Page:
Interview with Chairman of the Board Carl Eric Stålberg
How has the financial crisis affected Swedbank?
Swedbank has been affected by the global financial crisis, like the sector as a whole. We received a great deal of attention as the leading bank in Sweden, Estonia, Latvia and Lithuania – our home markets. The intense media exposure last autumn raised doubts about the bank, and our customers were concerned. We saw an outflow from savings deposits, which was re-directed to our mutual fund operations and the National Debt Office, as well as other banks.
What has the bank done to manage the situation?
The bank made major efforts last autumn to intensify the dialogue with customers. Extensive information to our employees was an important part of this. We know that these measures were successful. Despite outflows and reallocations, the bank had higher deposits at the end of 2008 than at the beginning of the year.
What is the outlook going forward?
2008 will go down in modern history as a year of financial crisis. Just as the downturn came suddenly, a rebound can occur much faster than many people expect. The cause of the crisis and which decisions should have been taken by whom and at what point in time will be discussed well into the future, particularly as regards events in the U.S. and the UK early in the crisis.
How important has the government’s intervention been?
The EU and Sweden have demonstrated political strength and leadership in managing the crisis by rapidly introducing guarantee and rescue packages in the banking sector. This paved the way for continued stability.
Do you feel that the financial sector has taken enough responsibility?
Today’s financial sector is global, and in the same way as climate change, global institutions and agreements are needed to create a new, more robust framework for the financial sector.
Swedbank has a substantial exposure to the Baltic region. What is happening there?
The Baltic economies are undergoing a painful correction that will be difficult for many people. For Swedbank, it means we will see higher provisions for loan losses. We are the region’s largest bank and are trying to resolve the problems that arise together with our customers in a responsible manner. We have intensified risk control, and when we are forced to take over collateral we try to recover as much as possible over time.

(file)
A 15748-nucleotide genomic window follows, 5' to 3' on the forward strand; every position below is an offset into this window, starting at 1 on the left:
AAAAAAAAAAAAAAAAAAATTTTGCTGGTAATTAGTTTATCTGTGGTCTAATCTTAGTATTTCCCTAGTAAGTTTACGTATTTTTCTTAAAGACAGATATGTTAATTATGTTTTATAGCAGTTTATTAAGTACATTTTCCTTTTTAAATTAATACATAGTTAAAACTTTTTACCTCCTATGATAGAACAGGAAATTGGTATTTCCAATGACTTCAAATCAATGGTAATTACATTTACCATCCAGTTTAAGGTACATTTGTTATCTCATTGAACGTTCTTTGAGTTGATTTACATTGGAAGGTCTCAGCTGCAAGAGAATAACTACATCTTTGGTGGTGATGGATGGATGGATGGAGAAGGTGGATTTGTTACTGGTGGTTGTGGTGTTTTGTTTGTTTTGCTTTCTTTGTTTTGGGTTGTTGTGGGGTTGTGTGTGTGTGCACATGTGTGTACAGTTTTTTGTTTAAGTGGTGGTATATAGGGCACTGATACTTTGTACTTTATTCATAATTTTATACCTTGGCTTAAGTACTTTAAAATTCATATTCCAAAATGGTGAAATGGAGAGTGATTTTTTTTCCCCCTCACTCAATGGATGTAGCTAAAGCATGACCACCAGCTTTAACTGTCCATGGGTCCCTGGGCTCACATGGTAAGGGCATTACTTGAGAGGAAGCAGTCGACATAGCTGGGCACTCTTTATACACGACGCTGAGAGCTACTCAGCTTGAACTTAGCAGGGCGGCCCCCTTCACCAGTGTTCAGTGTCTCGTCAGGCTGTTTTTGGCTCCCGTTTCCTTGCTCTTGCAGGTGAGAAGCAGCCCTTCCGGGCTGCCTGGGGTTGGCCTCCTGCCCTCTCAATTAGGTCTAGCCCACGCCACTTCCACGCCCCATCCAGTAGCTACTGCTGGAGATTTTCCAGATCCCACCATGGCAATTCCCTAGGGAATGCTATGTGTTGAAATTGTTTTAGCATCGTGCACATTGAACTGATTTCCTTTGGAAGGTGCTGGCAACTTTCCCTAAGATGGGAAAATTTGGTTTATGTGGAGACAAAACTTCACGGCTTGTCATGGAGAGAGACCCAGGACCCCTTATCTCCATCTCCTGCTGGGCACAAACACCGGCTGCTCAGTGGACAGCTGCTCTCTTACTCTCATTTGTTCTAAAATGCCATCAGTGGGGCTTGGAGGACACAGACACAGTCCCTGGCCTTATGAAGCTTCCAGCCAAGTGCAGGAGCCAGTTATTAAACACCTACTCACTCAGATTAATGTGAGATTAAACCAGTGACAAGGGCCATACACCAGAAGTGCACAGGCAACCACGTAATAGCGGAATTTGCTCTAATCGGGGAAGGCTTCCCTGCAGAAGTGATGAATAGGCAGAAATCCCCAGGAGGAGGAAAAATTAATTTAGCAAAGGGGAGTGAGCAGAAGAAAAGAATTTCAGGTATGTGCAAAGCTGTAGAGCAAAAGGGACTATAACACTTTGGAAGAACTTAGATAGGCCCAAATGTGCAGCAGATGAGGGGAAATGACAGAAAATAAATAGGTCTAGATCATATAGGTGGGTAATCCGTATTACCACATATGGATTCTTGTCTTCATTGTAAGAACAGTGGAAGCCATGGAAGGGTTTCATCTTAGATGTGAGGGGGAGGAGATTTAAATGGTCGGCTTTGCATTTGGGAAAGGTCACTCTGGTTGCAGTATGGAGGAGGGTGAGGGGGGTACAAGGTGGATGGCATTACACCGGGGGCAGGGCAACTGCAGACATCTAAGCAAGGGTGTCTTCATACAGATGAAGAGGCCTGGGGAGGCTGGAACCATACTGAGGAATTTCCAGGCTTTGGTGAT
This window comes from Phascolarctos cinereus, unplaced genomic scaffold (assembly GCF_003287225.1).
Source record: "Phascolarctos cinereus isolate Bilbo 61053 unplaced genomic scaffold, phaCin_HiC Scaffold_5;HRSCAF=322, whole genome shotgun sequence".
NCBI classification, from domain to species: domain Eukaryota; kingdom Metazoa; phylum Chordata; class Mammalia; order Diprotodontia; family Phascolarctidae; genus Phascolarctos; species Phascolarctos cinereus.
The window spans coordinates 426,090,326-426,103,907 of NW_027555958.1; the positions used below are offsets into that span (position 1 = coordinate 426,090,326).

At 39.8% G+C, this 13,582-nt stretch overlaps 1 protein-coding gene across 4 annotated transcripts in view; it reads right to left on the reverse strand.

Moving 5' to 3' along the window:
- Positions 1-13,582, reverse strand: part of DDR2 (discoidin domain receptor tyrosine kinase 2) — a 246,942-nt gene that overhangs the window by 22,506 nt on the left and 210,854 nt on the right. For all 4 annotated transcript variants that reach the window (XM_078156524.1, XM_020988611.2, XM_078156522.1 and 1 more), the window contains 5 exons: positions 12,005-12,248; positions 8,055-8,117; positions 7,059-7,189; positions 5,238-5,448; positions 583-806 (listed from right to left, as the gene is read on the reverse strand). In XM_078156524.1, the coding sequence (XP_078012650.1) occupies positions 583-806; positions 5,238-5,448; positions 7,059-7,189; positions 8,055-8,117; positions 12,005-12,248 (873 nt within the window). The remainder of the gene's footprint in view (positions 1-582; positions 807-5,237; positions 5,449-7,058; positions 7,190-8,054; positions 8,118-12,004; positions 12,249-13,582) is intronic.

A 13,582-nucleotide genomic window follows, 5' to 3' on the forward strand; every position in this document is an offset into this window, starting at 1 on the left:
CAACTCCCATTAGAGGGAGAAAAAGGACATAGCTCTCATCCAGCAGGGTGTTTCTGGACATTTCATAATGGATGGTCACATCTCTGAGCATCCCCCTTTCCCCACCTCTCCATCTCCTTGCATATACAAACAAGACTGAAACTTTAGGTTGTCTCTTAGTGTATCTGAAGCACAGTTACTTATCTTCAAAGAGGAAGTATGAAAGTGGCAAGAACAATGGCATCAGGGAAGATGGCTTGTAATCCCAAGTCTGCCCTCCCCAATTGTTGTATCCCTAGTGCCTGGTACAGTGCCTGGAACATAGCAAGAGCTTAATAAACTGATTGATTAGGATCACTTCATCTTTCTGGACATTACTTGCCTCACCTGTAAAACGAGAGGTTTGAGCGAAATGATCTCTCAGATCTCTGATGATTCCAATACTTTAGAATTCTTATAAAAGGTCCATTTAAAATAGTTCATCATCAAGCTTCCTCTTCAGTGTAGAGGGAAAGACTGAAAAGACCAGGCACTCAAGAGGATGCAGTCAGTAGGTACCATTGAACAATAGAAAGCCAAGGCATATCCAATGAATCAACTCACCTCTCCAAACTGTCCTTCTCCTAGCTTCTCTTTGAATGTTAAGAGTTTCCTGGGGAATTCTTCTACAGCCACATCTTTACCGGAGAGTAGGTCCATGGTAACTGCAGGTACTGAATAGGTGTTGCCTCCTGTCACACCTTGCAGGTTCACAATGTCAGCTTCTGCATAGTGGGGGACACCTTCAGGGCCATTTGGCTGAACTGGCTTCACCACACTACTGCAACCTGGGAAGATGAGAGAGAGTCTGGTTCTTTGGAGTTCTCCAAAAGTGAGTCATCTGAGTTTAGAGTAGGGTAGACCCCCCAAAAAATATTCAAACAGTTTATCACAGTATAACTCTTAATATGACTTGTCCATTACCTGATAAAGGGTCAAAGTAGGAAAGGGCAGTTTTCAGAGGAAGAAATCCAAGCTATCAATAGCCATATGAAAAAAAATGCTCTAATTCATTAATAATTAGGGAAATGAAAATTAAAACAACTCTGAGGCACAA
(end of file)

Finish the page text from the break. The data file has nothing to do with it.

When can we expect to see a recovery in the Baltic economies?
I am convinced that the convergence of the Baltic economies with western Europe and the Nordic region will be faster than for many countries in central and eastern Europe. Although the outlook is bleak in the short term, we can see positive signs. Imbalances are beginning to correct themselves and inflation, current account deficits and wage increases are decreasing.
Why was Swedbank first out with a rights issue?
Because of concerns that the financial crisis would continue, the Board of Directors announced a rights issue. The successful issue, valued at SEK 12.4bn, was finalized in January 2009 after being fully underwritten by current shareholders.
Why will Swedbank not be paying a dividend?
The Board of Directors has proposed that no dividend be paid to ordinary shares or preference shares for the financial year 2008. This is due to the continued deterioration of macroeconomic conditions in many of the markets in which Swedbank operates. By not paying a dividend, Swedbank will further strengthen its capital and create financial strength in uncertain times.
What is your view regarding the performance of the share during the year?
2008 was a year that tested Swedbank’s shareholders. We, the Board of Directors, feel confident thanks to our strong customer positions and the competence and commitment of Swedbank’s employees. We have now put 2008 behind us and are focusing all our energy on 2009, which will be needed since most people predict that it could be the most difficult year of this recession.